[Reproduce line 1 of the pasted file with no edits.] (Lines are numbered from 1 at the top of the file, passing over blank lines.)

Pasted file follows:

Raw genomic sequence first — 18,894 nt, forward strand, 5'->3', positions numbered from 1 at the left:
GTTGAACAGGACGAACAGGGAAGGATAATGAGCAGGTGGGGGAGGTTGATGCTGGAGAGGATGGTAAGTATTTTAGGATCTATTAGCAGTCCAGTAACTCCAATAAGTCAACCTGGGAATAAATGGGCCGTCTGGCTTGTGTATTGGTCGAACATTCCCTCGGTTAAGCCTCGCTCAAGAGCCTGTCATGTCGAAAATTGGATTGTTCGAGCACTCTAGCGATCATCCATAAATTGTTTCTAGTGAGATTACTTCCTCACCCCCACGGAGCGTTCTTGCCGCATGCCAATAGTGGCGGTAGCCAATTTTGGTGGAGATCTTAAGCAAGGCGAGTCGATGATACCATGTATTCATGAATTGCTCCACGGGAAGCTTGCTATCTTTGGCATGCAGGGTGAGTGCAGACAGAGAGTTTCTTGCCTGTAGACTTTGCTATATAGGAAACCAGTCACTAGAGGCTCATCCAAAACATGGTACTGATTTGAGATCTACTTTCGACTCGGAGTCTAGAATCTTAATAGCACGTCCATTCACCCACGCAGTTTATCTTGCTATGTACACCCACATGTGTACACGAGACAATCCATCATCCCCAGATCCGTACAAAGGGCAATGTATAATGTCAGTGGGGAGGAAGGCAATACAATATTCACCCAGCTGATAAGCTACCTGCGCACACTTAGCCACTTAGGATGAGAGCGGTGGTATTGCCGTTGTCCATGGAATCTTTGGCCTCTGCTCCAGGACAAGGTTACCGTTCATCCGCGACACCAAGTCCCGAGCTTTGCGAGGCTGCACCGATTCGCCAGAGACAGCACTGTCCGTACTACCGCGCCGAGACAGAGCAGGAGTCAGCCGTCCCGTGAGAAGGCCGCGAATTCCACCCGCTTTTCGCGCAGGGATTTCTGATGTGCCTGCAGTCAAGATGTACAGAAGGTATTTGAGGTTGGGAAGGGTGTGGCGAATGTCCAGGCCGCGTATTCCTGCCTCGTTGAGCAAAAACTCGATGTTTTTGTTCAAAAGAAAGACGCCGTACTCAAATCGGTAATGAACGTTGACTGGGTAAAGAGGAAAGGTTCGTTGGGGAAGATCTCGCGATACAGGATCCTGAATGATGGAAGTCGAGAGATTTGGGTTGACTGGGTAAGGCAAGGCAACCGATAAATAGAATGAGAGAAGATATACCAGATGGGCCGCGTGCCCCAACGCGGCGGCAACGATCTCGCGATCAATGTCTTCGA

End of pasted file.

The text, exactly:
Raw genomic sequence first — 18,894 nt, forward strand, 5'->3', positions numbered from 1 at the left: